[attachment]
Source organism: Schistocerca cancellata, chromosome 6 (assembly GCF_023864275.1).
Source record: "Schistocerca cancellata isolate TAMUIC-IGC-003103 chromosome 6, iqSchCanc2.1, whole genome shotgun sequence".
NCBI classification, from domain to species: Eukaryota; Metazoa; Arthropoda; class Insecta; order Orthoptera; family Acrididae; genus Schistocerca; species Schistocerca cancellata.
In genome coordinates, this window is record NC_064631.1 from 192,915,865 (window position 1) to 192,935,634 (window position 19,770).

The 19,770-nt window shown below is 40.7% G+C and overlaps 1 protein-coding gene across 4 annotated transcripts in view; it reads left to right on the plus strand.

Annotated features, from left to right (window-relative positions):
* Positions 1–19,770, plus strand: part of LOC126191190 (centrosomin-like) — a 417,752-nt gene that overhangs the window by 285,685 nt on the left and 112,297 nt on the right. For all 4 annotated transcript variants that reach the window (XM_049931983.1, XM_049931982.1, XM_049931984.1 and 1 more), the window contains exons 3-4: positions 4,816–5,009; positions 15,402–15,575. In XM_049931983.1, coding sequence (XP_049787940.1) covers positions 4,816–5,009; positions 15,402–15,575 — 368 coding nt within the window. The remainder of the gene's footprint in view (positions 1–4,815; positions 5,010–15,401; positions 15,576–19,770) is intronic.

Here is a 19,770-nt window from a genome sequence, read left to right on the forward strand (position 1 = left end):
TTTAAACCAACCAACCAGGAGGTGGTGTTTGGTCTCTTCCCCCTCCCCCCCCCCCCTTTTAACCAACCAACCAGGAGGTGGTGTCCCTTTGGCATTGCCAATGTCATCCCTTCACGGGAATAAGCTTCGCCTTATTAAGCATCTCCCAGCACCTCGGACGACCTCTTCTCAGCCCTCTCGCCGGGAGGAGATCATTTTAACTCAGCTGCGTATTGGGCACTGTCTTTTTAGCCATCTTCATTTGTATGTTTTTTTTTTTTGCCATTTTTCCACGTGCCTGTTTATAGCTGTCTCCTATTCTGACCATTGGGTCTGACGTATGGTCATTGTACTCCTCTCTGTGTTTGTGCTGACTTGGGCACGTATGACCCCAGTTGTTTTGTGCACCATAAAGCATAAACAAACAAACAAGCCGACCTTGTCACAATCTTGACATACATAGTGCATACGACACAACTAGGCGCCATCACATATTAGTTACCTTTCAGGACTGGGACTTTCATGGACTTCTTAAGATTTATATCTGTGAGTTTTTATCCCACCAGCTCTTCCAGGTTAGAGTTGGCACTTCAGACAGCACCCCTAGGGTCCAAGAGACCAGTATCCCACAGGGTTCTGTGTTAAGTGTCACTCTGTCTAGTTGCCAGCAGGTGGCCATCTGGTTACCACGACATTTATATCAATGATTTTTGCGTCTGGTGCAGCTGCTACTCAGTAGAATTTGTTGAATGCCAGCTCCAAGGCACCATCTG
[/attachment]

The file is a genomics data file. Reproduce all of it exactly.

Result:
Source organism: Schistocerca cancellata, chromosome 6 (assembly GCF_023864275.1).
Source record: "Schistocerca cancellata isolate TAMUIC-IGC-003103 chromosome 6, iqSchCanc2.1, whole genome shotgun sequence".
NCBI classification, from domain to species: Eukaryota; Metazoa; Arthropoda; class Insecta; order Orthoptera; family Acrididae; genus Schistocerca; species Schistocerca cancellata.
In genome coordinates, this window is record NC_064631.1 from 192,915,865 (window position 1) to 192,935,634 (window position 19,770).

The 19,770-nt window shown below is 40.7% G+C and overlaps 1 protein-coding gene across 4 annotated transcripts in view; it reads left to right on the plus strand.

Annotated features, from left to right (window-relative positions):
* Positions 1–19,770, plus strand: part of LOC126191190 (centrosomin-like) — a 417,752-nt gene that overhangs the window by 285,685 nt on the left and 112,297 nt on the right. For all 4 annotated transcript variants that reach the window (XM_049931983.1, XM_049931982.1, XM_049931984.1 and 1 more), the window contains exons 3-4: positions 4,816–5,009; positions 15,402–15,575. In XM_049931983.1, coding sequence (XP_049787940.1) covers positions 4,816–5,009; positions 15,402–15,575 — 368 coding nt within the window. The remainder of the gene's footprint in view (positions 1–4,815; positions 5,010–15,401; positions 15,576–19,770) is intronic.

Here is a 19,770-nt window from a genome sequence, read left to right on the forward strand (position 1 = left end):
TTTAAACCAACCAACCAGGAGGTGGTGTTTGGTCTCTTCCCCCTCCCCCCCCCCCCTTTTAACCAACCAACCAGGAGGTGGTGTCCCTTTGGCATTGCCAATGTCATCCCTTCACGGGAATAAGCTTCGCCTTATTAAGCATCTCCCAGCACCTCGGACGACCTCTTCTCAGCCCTCTCGCCGGGAGGAGATCATTTTAACTCAGCTGCGTATTGGGCACTGTCTTTTTAGCCATCTTCATTTGTATGTTTTTTTTTTTTGCCATTTTTCCACGTGCCTGTTTATAGCTGTCTCCTATTCTGACCATTGGGTCTGACGTATGGTCATTGTACTCCTCTCTGTGTTTGTGCTGACTTGGGCACGTATGACCCCAGTTGTTTTGTGCACCATAAAGCATAAACAAACAAACAAGCCGACCTTGTCACAATCTTGACATACATAGTGCATACGACACAACTAGGCGCCATCACATATTAGTTACCTTTCAGGACTGGGACTTTCATGGACTTCTTAAGATTTATATCTGTGAGTTTTTATCCCACCAGCTCTTCCAGGTTAGAGTTGGCACTTCAGACAGCACCCCTAGGGTCCAAGAGACCAGTATCCCACAGGGTTCTGTGTTAAGTGTCACTCTGTCTAGTTGCCAGCAGGTGGCCATCTGGTTACCACGACATTTATATCAATGATTTTTGCGTCTGGTGCAGCTGCTACTCAGTAGAATTTGTTGAATGCCAGCTCCAAGGCACCATCTG